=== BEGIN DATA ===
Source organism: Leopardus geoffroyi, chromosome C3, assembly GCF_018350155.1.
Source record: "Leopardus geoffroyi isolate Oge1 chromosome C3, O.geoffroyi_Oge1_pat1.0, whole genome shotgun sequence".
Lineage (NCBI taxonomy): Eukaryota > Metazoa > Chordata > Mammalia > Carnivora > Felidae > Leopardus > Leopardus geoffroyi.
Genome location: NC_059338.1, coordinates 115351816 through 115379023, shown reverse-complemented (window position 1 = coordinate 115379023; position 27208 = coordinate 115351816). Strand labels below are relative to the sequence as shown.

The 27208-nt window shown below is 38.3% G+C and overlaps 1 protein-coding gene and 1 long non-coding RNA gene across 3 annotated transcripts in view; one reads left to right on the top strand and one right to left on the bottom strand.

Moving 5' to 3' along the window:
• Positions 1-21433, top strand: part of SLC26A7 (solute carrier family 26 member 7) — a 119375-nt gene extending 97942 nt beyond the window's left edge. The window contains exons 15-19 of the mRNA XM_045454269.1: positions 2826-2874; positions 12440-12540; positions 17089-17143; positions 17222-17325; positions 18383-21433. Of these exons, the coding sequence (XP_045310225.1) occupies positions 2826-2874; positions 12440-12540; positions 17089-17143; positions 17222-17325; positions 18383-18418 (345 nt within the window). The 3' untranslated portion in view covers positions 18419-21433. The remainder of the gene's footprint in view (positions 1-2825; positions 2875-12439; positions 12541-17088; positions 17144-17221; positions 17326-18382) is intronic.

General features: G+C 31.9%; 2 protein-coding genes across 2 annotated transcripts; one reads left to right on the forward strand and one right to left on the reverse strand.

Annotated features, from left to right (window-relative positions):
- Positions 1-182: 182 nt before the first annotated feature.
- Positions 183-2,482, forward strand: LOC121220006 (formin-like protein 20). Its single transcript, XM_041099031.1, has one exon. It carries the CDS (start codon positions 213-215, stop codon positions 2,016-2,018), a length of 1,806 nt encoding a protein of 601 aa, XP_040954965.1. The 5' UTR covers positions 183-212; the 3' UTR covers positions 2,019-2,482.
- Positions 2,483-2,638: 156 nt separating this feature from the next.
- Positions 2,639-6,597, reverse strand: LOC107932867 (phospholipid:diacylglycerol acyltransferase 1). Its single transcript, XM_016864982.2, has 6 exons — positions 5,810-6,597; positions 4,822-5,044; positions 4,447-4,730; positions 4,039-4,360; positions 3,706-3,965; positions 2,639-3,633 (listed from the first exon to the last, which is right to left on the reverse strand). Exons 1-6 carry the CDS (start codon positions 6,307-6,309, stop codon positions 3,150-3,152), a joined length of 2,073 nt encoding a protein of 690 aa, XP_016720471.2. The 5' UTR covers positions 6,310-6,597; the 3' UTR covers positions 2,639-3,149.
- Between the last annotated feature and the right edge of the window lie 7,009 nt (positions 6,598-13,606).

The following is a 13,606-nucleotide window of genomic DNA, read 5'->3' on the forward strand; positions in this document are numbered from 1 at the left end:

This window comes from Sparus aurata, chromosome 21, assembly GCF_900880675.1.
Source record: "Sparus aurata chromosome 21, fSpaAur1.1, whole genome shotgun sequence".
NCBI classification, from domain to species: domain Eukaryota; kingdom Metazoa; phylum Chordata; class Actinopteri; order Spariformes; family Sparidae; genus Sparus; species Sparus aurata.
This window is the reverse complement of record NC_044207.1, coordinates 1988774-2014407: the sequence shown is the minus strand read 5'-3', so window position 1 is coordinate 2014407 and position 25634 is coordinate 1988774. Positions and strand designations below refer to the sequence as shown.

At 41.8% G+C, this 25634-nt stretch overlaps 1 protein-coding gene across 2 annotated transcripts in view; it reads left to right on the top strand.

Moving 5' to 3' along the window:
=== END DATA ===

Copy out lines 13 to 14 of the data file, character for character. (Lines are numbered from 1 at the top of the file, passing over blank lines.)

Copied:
- Positions 2,639-6,597, reverse strand: LOC107932867 (phospholipid:diacylglycerol acyltransferase 1). Its single transcript, XM_016864982.2, has 6 exons — positions 5,810-6,597; positions 4,822-5,044; positions 4,447-4,730; positions 4,039-4,360; positions 3,706-3,965; positions 2,639-3,633 (listed from the first exon to the last, which is right to left on the reverse strand). Exons 1-6 carry the CDS (start codon positions 6,307-6,309, stop codon positions 3,150-3,152), a joined length of 2,073 nt encoding a protein of 690 aa, XP_016720471.2. The 5' UTR covers positions 6,310-6,597; the 3' UTR covers positions 2,639-3,149.
- Between the last annotated feature and the right edge of the window lie 7,009 nt (positions 6,598-13,606).